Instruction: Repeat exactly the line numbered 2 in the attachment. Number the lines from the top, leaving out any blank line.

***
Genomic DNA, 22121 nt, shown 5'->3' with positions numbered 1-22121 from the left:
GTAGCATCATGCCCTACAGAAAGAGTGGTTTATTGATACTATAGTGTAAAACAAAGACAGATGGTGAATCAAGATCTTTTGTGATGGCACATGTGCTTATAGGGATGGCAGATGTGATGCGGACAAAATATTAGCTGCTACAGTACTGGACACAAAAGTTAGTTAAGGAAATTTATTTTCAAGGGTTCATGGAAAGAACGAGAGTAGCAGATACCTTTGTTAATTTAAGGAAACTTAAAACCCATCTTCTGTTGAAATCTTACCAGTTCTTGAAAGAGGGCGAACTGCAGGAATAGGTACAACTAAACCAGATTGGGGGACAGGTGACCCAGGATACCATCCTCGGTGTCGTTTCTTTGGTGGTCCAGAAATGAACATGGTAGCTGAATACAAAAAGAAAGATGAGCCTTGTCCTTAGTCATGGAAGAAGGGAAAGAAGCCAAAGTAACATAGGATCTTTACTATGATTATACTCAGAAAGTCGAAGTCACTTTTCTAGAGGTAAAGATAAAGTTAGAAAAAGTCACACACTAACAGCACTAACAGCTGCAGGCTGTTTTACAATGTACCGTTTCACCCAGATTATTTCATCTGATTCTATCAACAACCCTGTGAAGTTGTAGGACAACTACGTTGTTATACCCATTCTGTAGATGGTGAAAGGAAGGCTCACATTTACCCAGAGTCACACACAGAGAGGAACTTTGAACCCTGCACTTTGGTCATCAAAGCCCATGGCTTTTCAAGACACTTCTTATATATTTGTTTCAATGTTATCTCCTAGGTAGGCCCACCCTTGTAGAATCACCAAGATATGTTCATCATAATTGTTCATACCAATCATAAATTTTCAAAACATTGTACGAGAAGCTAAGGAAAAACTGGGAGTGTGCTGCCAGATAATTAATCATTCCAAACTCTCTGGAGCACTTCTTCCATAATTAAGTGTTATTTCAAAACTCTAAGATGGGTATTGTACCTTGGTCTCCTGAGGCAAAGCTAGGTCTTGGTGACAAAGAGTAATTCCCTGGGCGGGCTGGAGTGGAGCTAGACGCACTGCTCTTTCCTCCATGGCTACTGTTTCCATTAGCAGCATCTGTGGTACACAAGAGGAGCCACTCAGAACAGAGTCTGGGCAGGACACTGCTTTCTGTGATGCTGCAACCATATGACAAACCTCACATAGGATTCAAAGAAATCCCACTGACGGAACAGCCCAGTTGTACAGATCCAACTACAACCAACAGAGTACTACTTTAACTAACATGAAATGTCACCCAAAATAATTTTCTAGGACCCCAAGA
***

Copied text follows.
GTAGCATCATGCCCTACAGAAAGAGTGGTTTATTGATACTATAGTGTAAAACAAAGACAGATGGTGAATCAAGATCTTTTGTGATGGCACATGTGCTTATAGGGATGGCAGATGTGATGCGGACAAAATATTAGCTGCTACAGTACTGGACACAAAAGTTAGTTAAGGAAATTTATTTTCAAGGGTTCATGGAAAGAACGAGAGTAGCAGATACCTTTGTTAATTTAAGGAAACTTAAAACCCATCTTCTGTTGAAATCTTACCAGTTCTTGAAAGAGGGCGAACTGCAGGAATAGGTACAACTAAACCAGATTGGGGGACAGGTGACCCAGGATACCATCCTCGGTGTCGTTTCTTTGGTGGTCCAGAAATGAACATGGTAGCTGAATACAAAAAGAAAGATGAGCCTTGTCCTTAGTCATGGAAGAAGGGAAAGAAGCCAAAGTAACATAGGATCTTTACTATGATTATACTCAGAAAGTCGAAGTCACTTTTCTAGAGGTAAAGATAAAGTTAGAAAAAGTCACACACTAACAGCACTAACAGCTGCAGGCTGTTTTACAATGTACCGTTTCACCCAGATTATTTCATCTGATTCTATCAACAACCCTGTGAAGTTGTAGGACAACTACGTTGTTATACCCATTCTGTAGATGGTGAAAGGAAGGCTCACATTTACCCAGAGTCACACACAGAGAGGAACTTTGAACCCTGCACTTTGGTCATCAAAGCCCATGGCTTTTCAAGACACTTCTTATATATTTGTTTCAATGTTATCTCCTAGGTAGGCCCACCCTTGTAGAATCACCAAGATATGTTCATCATAATTGTTCATACCAATCATAAATTTTCAAAACATTGTACGAGAAGCTAAGGAAAAACTGGGAGTGTGCTGCCAGATAATTAATCATTCCAAACTCTCTGGAGCACTTCTTCCATAATTAAGTGTTATTTCAAAACTCTAAGATGGGTATTGTACCTTGGTCTCCTGAGGCAAAGCTAGGTCTTGGTGACAAAGAGTAATTCCCTGGGCGGGCTGGAGTGGAGCTAGACGCACTGCTCTTTCCTCCATGGCTACTGTTTCCATTAGCAGCATCTGTGGTACACAAGAGGAGCCACTCAGAACAGAGTCTGGGCAGGACACTGCTTTCTGTGATGCTGCAACCATATGACAAACCTCACATAGGATTCAAAGAAATCCCACTGACGGAACAGCCCAGTTGTACAGATCCAACTACAACCAACAGAGTACTACTTTAACTAACATGAAATGTCACCCAAAATAATTTTCTAGGACCCCAAGA